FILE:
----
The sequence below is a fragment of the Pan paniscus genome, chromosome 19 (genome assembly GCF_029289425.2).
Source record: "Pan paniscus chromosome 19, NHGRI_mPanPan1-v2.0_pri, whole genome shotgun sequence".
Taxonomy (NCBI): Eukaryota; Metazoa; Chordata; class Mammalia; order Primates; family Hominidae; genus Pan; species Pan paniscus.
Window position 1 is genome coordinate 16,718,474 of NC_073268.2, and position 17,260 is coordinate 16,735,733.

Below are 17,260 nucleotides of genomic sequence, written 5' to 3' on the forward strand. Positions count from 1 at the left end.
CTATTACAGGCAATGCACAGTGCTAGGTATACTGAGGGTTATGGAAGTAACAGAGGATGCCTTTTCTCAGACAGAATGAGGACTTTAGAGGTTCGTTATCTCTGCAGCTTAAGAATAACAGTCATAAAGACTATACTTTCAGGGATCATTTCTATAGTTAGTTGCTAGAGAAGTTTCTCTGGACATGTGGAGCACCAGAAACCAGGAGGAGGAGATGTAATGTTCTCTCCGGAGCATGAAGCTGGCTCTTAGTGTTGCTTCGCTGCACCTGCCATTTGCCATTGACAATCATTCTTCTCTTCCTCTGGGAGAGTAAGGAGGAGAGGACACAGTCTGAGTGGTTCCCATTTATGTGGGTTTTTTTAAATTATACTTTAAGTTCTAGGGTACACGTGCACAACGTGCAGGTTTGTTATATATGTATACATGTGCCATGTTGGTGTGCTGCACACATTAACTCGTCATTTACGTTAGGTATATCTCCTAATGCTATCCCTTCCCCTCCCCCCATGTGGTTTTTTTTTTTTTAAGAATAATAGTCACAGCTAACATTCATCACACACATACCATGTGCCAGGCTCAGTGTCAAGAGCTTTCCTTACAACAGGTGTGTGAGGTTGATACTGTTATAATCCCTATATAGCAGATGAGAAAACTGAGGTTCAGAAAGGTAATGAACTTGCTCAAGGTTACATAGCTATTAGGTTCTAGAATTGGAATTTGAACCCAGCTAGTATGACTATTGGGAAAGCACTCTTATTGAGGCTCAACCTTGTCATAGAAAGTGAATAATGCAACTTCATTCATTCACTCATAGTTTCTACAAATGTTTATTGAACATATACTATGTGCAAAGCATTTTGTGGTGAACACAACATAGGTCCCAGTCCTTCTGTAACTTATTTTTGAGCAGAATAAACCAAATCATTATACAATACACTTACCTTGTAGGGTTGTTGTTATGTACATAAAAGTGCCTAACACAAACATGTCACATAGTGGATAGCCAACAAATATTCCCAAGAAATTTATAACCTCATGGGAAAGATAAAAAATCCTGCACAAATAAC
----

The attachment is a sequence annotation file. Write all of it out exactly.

The sequence below is a fragment of the Pan paniscus genome, chromosome 19 (genome assembly GCF_029289425.2).
Source record: "Pan paniscus chromosome 19, NHGRI_mPanPan1-v2.0_pri, whole genome shotgun sequence".
Taxonomy (NCBI): Eukaryota; Metazoa; Chordata; class Mammalia; order Primates; family Hominidae; genus Pan; species Pan paniscus.
Window position 1 is genome coordinate 16,718,474 of NC_073268.2, and position 17,260 is coordinate 16,735,733.

Below are 17,260 nucleotides of genomic sequence, written 5' to 3' on the forward strand. Positions count from 1 at the left end.
CTATTACAGGCAATGCACAGTGCTAGGTATACTGAGGGTTATGGAAGTAACAGAGGATGCCTTTTCTCAGACAGAATGAGGACTTTAGAGGTTCGTTATCTCTGCAGCTTAAGAATAACAGTCATAAAGACTATACTTTCAGGGATCATTTCTATAGTTAGTTGCTAGAGAAGTTTCTCTGGACATGTGGAGCACCAGAAACCAGGAGGAGGAGATGTAATGTTCTCTCCGGAGCATGAAGCTGGCTCTTAGTGTTGCTTCGCTGCACCTGCCATTTGCCATTGACAATCATTCTTCTCTTCCTCTGGGAGAGTAAGGAGGAGAGGACACAGTCTGAGTGGTTCCCATTTATGTGGGTTTTTTTAAATTATACTTTAAGTTCTAGGGTACACGTGCACAACGTGCAGGTTTGTTATATATGTATACATGTGCCATGTTGGTGTGCTGCACACATTAACTCGTCATTTACGTTAGGTATATCTCCTAATGCTATCCCTTCCCCTCCCCCCATGTGGTTTTTTTTTTTTTAAGAATAATAGTCACAGCTAACATTCATCACACACATACCATGTGCCAGGCTCAGTGTCAAGAGCTTTCCTTACAACAGGTGTGTGAGGTTGATACTGTTATAATCCCTATATAGCAGATGAGAAAACTGAGGTTCAGAAAGGTAATGAACTTGCTCAAGGTTACATAGCTATTAGGTTCTAGAATTGGAATTTGAACCCAGCTAGTATGACTATTGGGAAAGCACTCTTATTGAGGCTCAACCTTGTCATAGAAAGTGAATAATGCAACTTCATTCATTCACTCATAGTTTCTACAAATGTTTATTGAACATATACTATGTGCAAAGCATTTTGTGGTGAACACAACATAGGTCCCAGTCCTTCTGTAACTTATTTTTGAGCAGAATAAACCAAATCATTATACAATACACTTACCTTGTAGGGTTGTTGTTATGTACATAAAAGTGCCTAACACAAACATGTCACATAGTGGATAGCCAACAAATATTCCCAAGAAATTTATAACCTCATGGGAAAGATAAAAAATCCTGCACAAATAAC